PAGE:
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FYI: How To Calculate The Amount Of Money You Need To Retire


(CNBC) How much money would you need to retire today and never have to work again?

If you’re planning to retire at 65, that figure may seem distant and amorphous. You’re saving as much as you can today so that you can enjoy life as much as possible when you eventually leave your job.

For adherents to the financial independence, retire early, or FIRE, movement, that figure is much more concrete. “Your FIRE number is the amount of money you need to live on for the rest of your life,” says Grant Sabatier, creator of financial site Millennial Money and the author of “Financial Freedom.”

For many aspiring early retirees, calculating that number comes with an easy shorthand: “The way you calculate your FIRE number is multiplying your expected annual expenses by 25x,” says Sabatier, who reached financial independence at 30. “Meaning if you spend $40,000 a year, multiplying that $40,000 by 25 would get you to a million dollars.”

“This million dollars essentially is how much money you need to reach financial independence and live off that amount of money for the rest of your life.”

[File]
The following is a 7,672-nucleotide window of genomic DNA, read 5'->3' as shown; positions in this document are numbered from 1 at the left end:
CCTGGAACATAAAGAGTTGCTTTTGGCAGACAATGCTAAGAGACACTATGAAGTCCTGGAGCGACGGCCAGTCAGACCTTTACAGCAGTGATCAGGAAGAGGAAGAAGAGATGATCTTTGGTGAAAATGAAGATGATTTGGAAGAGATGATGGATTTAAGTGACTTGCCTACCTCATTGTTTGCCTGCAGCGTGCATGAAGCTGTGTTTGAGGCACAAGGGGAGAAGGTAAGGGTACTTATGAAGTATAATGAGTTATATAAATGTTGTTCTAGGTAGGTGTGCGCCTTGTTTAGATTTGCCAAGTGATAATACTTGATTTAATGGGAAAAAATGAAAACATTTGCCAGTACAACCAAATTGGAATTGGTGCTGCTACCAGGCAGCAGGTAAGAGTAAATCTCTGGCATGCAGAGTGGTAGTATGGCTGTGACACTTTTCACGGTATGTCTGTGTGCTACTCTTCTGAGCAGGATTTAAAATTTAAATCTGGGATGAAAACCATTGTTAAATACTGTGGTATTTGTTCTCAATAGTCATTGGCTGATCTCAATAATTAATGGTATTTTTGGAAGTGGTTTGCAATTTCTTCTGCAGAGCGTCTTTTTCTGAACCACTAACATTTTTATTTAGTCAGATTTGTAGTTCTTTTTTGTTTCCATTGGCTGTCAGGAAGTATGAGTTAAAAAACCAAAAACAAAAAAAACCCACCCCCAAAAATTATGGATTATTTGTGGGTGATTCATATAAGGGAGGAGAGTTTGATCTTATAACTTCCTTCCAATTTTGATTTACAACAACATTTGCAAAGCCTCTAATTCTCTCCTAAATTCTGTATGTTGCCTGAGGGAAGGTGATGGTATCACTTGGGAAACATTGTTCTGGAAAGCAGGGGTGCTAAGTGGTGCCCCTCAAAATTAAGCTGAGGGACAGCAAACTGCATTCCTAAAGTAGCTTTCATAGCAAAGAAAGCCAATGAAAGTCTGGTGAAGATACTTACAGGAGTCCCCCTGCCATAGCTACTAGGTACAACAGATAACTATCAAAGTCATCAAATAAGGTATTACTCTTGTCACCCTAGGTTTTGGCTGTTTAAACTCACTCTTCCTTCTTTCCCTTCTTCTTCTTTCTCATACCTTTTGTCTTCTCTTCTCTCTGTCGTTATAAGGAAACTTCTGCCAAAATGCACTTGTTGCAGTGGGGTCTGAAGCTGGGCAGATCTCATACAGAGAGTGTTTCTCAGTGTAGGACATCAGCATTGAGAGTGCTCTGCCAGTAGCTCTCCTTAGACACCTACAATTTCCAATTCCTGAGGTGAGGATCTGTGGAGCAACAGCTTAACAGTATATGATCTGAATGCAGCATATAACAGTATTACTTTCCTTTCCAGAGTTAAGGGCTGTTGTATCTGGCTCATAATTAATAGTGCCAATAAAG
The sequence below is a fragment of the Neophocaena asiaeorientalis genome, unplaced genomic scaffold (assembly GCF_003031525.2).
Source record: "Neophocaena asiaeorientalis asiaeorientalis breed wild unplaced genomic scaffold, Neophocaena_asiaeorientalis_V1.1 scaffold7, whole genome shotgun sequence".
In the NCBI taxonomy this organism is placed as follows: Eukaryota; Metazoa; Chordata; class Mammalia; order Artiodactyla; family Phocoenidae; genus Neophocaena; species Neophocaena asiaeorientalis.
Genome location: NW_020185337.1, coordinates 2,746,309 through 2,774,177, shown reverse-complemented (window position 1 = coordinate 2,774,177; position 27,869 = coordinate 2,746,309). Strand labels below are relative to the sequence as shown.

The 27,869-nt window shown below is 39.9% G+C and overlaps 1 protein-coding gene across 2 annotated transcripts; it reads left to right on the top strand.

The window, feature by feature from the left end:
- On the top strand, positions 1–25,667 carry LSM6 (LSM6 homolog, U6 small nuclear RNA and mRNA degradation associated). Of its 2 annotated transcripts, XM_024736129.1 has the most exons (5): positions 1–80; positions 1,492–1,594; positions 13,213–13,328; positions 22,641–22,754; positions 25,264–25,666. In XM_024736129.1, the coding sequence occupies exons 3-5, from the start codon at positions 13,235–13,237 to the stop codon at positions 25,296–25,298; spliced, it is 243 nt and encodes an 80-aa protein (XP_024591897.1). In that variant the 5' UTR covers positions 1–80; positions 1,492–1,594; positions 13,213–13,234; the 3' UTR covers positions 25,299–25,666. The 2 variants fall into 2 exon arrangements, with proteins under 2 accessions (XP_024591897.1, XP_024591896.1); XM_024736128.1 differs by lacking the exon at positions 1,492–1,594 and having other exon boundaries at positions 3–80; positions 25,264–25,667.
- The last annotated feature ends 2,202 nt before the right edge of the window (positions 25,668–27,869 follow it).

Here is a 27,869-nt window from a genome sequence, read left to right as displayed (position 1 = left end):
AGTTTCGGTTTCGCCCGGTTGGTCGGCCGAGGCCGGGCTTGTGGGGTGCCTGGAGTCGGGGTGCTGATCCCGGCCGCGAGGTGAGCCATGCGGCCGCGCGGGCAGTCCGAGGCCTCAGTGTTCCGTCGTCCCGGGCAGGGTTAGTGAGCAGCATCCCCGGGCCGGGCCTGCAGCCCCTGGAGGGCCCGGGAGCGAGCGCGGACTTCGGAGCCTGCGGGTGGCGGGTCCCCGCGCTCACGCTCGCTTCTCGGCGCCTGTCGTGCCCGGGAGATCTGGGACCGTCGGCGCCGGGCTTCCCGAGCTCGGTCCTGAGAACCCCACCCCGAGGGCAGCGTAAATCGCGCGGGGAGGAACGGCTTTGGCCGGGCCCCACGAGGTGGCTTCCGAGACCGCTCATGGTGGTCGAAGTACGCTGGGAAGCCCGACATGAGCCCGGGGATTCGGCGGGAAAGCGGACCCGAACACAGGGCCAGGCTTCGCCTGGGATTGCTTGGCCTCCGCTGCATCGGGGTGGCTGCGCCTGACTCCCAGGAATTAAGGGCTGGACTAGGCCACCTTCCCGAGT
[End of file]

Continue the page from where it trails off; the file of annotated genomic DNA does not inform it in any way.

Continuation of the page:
As with any other one-step financial calculation, the FIRE number math is based on several assumptions and will vary based on your financial situation. Here’s what retirement experts say you need to know to figure out how much money you’ll need to retire.

The math behind the FIRE number calculation

The FIRE number calculation is rooted in the so-called “4% rule,” which was popularized in an influential 1998 research report known as the “Trinity study.” Included in the research was an examination of past market performance to determine a safe withdrawal rate in retirement.

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